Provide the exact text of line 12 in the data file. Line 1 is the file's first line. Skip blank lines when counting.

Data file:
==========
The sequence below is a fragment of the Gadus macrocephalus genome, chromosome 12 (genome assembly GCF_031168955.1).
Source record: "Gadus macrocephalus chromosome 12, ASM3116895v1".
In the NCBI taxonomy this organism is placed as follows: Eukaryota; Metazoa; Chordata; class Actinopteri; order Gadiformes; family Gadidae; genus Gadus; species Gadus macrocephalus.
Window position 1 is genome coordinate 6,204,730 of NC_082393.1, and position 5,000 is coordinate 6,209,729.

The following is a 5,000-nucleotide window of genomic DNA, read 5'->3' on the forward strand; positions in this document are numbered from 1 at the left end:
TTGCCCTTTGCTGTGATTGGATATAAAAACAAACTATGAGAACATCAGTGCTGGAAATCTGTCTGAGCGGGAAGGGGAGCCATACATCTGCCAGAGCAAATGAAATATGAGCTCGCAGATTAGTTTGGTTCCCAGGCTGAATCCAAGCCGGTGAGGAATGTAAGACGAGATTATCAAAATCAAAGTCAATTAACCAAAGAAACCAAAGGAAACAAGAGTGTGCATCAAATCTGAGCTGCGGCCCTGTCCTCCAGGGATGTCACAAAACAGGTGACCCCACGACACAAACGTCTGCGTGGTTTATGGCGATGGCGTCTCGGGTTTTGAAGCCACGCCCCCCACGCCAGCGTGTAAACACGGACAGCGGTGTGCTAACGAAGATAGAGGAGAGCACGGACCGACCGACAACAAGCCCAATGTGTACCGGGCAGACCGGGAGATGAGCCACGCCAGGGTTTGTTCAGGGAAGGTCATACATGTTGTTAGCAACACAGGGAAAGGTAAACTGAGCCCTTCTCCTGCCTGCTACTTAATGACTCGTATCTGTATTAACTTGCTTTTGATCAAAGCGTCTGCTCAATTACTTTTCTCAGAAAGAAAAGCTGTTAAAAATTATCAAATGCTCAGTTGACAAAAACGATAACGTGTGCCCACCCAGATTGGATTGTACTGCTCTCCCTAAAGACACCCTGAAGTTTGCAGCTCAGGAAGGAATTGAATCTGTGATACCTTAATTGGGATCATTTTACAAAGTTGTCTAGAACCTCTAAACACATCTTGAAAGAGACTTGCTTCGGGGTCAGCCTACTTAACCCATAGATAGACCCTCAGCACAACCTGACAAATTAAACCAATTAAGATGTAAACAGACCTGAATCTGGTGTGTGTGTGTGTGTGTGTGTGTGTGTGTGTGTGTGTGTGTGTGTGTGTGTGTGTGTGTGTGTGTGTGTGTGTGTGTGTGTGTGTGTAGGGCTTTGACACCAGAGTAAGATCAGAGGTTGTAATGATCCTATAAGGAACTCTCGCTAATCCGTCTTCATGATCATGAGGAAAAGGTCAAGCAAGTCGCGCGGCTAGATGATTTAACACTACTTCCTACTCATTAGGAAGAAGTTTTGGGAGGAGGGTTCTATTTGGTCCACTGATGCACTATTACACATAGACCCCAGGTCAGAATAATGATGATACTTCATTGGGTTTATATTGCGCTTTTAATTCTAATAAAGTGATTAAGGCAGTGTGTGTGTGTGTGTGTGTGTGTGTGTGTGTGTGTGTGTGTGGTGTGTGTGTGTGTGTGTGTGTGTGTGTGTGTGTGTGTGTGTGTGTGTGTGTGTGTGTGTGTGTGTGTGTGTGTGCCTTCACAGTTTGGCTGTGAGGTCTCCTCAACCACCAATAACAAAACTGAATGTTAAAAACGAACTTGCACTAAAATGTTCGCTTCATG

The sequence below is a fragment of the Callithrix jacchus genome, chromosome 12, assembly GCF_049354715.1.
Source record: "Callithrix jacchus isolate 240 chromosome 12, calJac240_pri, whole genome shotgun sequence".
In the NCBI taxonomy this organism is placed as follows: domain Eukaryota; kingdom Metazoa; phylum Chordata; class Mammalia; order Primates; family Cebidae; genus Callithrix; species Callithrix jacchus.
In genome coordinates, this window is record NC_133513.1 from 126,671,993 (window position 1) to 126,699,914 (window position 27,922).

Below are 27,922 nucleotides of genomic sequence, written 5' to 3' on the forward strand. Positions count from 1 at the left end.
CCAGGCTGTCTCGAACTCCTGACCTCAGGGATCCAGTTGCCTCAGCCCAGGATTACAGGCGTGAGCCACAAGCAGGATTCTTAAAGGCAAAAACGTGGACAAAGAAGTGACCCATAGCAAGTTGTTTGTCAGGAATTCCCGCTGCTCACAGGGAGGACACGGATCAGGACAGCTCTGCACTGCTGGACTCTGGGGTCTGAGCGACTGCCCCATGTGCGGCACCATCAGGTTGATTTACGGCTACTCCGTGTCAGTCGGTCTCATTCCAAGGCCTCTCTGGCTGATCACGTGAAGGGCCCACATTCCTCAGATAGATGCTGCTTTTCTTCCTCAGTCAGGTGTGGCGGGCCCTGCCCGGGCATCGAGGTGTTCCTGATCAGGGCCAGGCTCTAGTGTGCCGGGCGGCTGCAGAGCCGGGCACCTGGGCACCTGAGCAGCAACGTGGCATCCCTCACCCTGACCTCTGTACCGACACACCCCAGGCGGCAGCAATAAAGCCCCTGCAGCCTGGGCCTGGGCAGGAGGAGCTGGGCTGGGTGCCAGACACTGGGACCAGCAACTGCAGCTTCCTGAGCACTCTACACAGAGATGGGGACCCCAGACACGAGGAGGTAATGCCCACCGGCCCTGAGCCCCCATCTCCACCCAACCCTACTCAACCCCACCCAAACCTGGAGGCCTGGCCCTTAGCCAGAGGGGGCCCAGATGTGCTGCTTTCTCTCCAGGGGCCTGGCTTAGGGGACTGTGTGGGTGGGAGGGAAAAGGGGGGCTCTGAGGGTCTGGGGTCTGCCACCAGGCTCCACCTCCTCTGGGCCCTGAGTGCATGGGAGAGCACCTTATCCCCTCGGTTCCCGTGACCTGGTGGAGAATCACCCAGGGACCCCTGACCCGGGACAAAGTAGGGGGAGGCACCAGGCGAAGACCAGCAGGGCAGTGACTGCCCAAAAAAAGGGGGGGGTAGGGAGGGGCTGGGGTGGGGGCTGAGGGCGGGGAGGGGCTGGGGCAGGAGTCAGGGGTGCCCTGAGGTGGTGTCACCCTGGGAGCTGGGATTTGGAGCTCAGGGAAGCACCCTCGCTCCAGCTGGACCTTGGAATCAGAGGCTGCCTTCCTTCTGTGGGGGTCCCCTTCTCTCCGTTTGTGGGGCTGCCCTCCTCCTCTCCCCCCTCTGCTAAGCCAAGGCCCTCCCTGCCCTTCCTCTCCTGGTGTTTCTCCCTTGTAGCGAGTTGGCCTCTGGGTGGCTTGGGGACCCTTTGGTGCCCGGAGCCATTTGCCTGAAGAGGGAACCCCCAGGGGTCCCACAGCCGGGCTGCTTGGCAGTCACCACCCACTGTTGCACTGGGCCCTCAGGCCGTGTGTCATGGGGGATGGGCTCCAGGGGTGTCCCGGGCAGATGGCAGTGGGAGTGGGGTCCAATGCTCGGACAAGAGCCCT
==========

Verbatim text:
CCAGGCTGTCTCGAACTCCTGACCTCAGGGATCCAGTTGCCTCAGCCCAGGATTACAGGCGTGAGCCACAAGCAGGATTCTTAAAGGCAAAAACGTGGACAAAGAAGTGACCCATAGCAAGTTGTTTGTCAGGAATTCCCGCTGCTCACAGGGAGGACACGGATCAGGACAGCTCTGCACTGCTGGACTCTGGGGTCTGAGCGACTGCCCCATGTGCGGCACCATCAGGTTGATTTACGGCTACTCCGTGTCAGTCGGTCTCATTCCAAGGCCTCTCTGGCTGATCACGTGAAGGGCCCACATTCCTCAGATAGATGCTGCTTTTCTTCCTCAGTCAGGTGTGGCGGGCCCTGCCCGGGCATCGAGGTGTTCCTGATCAGGGCCAGGCTCTAGTGTGCCGGGCGGCTGCAGAGCCGGGCACCTGGGCACCTGAGCAGCAACGTGGCATCCCTCACCCTGACCTCTGTACCGACACACCCCAGGCGGCAGCAATAAAGCCCCTGCAGCCTGGGCCTGGGCAGGAGGAGCTGGGCTGGGTGCCAGACACTGGGACCAGCAACTGCAGCTTCCTGAGCACTCTACACAGAGATGGGGACCCCAGACACGAGGAGGTAATGCCCACCGGCCCTGAGCCCCCATCTCCACCCAACCCTACTCAACCCCACCCAAACCTGGAGGCCTGGCCCTTAGCCAGAGGGGGCCCAGATGTGCTGCTTTCTCTCCAGGGGCCTGGCTTAGGGGACTGTGTGGGTGGGAGGGAAAAGGGGGGCTCTGAGGGTCTGGGGTCTGCCACCAGGCTCCACCTCCTCTGGGCCCTGAGTGCATGGGAGAGCACCTTATCCCCTCGGTTCCCGTGACCTGGTGGAGAATCACCCAGGGACCCCTGACCCGGGACAAAGTAGGGGGAGGCACCAGGCGAAGACCAGCAGGGCAGTGACTGCCCAAAAAAAGGGGGGGGTAGGGAGGGGCTGGGGTGGGGGCTGAGGGCGGGGAGGGGCTGGGGCAGGAGTCAGGGGTGCCCTGAGGTGGTGTCACCCTGGGAGCTGGGATTTGGAGCTCAGGGAAGCACCCTCGCTCCAGCTGGACCTTGGAATCAGAGGCTGCCTTCCTTCTGTGGGGGTCCCCTTCTCTCCGTTTGTGGGGCTGCCCTCCTCCTCTCCCCCCTCTGCTAAGCCAAGGCCCTCCCTGCCCTTCCTCTCCTGGTGTTTCTCCCTTGTAGCGAGTTGGCCTCTGGGTGGCTTGGGGACCCTTTGGTGCCCGGAGCCATTTGCCTGAAGAGGGAACCCCCAGGGGTCCCACAGCCGGGCTGCTTGGCAGTCACCACCCACTGTTGCACTGGGCCCTCAGGCCGTGTGTCATGGGGGATGGGCTCCAGGGGTGTCCCGGGCAGATGGCAGTGGGAGTGGGGTCCAATGCTCGGACAAGAGCCCT